Cardiovascular diseases and Chronic Obstructive Pulmonary Disease (COPD) are among the major leading causes of death globally. In the search for early identification of individuals at risk of cardiovascular disease in COPD, imaging-based assessments of the shape and size of the aorta and pulmonary artery have rapidly gained interest. Changes in these two large arteries may indicate cardiovascular diseases such as pulmonary hypertension and aortic aneurysm. Furthermore, the ratio of the diameter of the pulmonary artery to ascending aorta at the level of pulmonary artery bifurcation is shown to be associated with an increased risk of severe exacerbations and increased mortality in patients with COPD. Therefore, it is essential to accurately delineate and quantify the anatomy of the aorta and pulmonary artery. With the growing use of low-dose non-contrast thoracic CT scans for lung cancer screening, there is an opportunity to measure the aorta and pulmonary artery in these scans. However, performing diameter measurements manually is laborintensive; therefore, automatic 3D segmentation and measurement techniques are desirable. This thesis develops and validates fully automatic segmentation and diameter measurement techniques to quantify the shape and size of aorta and pulmonary arteries in CT scans. It presents a method based on optimal surface graph cuts to segment the aorta and pulmonary arteries separately and extract landmarks for each vessel for automatic diameter measurement. It also presents a new deep-learning-based approuch named Posterior-CRF, for jointly segmenting the vessels. The methods present robust and reproducible results of sufficient accuracy and reliability for use in the clinical study.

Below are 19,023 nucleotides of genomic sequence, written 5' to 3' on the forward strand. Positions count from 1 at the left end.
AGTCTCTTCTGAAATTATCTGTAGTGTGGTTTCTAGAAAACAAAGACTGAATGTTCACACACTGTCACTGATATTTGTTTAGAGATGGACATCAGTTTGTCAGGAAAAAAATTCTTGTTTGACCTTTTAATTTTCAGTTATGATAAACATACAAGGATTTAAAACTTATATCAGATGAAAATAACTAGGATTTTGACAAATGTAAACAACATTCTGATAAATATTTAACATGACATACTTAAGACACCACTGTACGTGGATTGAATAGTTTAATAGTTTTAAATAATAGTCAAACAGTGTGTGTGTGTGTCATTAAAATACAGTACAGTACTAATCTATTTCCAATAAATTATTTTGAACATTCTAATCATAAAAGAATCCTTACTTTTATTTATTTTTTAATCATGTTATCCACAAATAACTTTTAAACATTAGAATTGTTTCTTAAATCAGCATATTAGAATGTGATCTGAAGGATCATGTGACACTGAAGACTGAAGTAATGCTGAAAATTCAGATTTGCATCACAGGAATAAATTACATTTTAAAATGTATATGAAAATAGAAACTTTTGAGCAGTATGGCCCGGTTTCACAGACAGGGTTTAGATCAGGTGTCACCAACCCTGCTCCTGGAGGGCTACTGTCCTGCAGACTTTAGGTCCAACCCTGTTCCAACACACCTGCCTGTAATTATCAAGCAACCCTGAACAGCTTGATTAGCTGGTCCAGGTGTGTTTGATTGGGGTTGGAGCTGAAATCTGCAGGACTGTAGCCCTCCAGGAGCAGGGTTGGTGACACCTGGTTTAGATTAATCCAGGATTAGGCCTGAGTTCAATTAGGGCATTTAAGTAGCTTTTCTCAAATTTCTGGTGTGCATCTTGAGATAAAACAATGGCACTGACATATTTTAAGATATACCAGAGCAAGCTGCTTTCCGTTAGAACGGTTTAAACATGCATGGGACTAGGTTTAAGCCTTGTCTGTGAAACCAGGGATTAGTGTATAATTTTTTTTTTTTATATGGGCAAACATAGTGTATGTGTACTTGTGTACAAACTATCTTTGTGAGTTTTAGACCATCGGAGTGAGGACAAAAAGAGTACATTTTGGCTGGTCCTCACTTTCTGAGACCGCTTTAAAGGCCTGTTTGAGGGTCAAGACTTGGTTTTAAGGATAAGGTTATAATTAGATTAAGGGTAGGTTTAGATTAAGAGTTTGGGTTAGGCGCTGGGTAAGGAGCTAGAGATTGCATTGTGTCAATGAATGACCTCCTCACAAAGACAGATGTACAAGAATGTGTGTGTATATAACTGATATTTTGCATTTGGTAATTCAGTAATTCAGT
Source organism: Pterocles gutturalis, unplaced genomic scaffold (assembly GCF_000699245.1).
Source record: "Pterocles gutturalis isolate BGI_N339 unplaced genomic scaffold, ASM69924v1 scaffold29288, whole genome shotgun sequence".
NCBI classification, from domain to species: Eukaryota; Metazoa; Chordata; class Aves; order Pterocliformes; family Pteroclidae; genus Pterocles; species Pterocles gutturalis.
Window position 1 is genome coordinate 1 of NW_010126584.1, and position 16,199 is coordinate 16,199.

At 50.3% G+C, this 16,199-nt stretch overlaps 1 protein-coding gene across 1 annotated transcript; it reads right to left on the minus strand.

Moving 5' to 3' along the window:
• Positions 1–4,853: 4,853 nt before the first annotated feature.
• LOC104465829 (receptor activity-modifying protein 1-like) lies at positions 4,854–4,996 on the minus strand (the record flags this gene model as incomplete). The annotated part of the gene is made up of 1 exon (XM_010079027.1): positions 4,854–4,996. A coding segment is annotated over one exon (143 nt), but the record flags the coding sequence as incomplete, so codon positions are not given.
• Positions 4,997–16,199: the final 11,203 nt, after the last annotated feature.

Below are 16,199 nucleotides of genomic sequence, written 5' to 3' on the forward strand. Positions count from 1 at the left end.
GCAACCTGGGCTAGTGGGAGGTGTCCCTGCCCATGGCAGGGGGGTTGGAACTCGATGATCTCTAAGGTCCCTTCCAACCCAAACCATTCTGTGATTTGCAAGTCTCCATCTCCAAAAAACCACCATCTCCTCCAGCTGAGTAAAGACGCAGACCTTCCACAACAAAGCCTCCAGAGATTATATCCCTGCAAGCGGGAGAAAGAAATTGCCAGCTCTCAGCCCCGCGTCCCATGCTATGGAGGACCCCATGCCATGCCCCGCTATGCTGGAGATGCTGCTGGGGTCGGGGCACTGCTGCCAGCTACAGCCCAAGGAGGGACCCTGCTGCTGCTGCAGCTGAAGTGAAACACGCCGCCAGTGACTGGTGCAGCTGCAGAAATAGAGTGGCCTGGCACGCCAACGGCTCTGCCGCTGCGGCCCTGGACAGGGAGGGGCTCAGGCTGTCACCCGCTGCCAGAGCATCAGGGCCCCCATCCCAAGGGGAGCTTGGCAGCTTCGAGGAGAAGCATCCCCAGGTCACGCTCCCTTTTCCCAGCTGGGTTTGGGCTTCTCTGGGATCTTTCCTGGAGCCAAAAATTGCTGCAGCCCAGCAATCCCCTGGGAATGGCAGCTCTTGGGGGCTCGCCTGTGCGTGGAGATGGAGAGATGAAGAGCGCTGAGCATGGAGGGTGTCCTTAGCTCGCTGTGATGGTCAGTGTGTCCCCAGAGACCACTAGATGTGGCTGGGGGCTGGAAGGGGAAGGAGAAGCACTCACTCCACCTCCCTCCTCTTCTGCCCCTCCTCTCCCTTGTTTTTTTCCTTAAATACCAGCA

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M. de Bruijne (Marleen) , W.J. Niessen (Wiro)
Erasmus University Rotterdam
Department of Radiology

Sedghi Gamechi, Z. (2021, September 21). Automatic Quantification of the Aorta and Pulmonary Artery in Chest CT: methods and validation in lung screening. Retrieved from